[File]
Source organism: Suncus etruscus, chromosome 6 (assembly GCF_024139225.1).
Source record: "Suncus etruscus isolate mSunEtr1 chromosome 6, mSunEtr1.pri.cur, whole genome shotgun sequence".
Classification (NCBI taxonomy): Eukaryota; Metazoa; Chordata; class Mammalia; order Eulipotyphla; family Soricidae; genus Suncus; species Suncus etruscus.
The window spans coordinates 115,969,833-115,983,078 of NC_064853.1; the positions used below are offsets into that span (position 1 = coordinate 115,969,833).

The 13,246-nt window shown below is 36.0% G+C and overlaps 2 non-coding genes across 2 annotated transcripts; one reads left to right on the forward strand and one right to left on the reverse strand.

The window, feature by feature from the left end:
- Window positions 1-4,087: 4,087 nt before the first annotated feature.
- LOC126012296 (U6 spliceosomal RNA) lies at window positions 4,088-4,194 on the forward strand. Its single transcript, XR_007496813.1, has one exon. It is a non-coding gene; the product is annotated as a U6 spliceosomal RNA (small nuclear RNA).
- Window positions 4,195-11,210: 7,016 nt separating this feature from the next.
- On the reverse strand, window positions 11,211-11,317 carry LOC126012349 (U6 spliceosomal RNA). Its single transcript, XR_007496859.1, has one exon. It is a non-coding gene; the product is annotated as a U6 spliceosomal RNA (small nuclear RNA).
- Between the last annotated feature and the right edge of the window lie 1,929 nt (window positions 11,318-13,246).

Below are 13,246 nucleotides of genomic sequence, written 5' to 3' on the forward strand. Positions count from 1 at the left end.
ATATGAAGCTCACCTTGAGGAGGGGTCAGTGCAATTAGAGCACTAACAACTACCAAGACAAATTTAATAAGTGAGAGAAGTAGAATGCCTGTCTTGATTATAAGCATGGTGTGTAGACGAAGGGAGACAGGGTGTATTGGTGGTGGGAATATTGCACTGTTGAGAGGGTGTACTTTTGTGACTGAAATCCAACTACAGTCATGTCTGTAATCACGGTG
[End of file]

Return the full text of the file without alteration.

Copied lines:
Source organism: Suncus etruscus, chromosome 6 (assembly GCF_024139225.1).
Source record: "Suncus etruscus isolate mSunEtr1 chromosome 6, mSunEtr1.pri.cur, whole genome shotgun sequence".
Classification (NCBI taxonomy): Eukaryota; Metazoa; Chordata; class Mammalia; order Eulipotyphla; family Soricidae; genus Suncus; species Suncus etruscus.
The window spans coordinates 115,969,833-115,983,078 of NC_064853.1; the positions used below are offsets into that span (position 1 = coordinate 115,969,833).

The 13,246-nt window shown below is 36.0% G+C and overlaps 2 non-coding genes across 2 annotated transcripts; one reads left to right on the forward strand and one right to left on the reverse strand.

The window, feature by feature from the left end:
- Window positions 1-4,087: 4,087 nt before the first annotated feature.
- LOC126012296 (U6 spliceosomal RNA) lies at window positions 4,088-4,194 on the forward strand. Its single transcript, XR_007496813.1, has one exon. It is a non-coding gene; the product is annotated as a U6 spliceosomal RNA (small nuclear RNA).
- Window positions 4,195-11,210: 7,016 nt separating this feature from the next.
- On the reverse strand, window positions 11,211-11,317 carry LOC126012349 (U6 spliceosomal RNA). Its single transcript, XR_007496859.1, has one exon. It is a non-coding gene; the product is annotated as a U6 spliceosomal RNA (small nuclear RNA).
- Between the last annotated feature and the right edge of the window lie 1,929 nt (window positions 11,318-13,246).

Below are 13,246 nucleotides of genomic sequence, written 5' to 3' on the forward strand. Positions count from 1 at the left end.
ATATGAAGCTCACCTTGAGGAGGGGTCAGTGCAATTAGAGCACTAACAACTACCAAGACAAATTTAATAAGTGAGAGAAGTAGAATGCCTGTCTTGATTATAAGCATGGTGTGTAGACGAAGGGAGACAGGGTGTATTGGTGGTGGGAATATTGCACTGTTGAGAGGGTGTACTTTTGTGACTGAAATCCAACTACAGTCATGTCTGTAATCACGGTG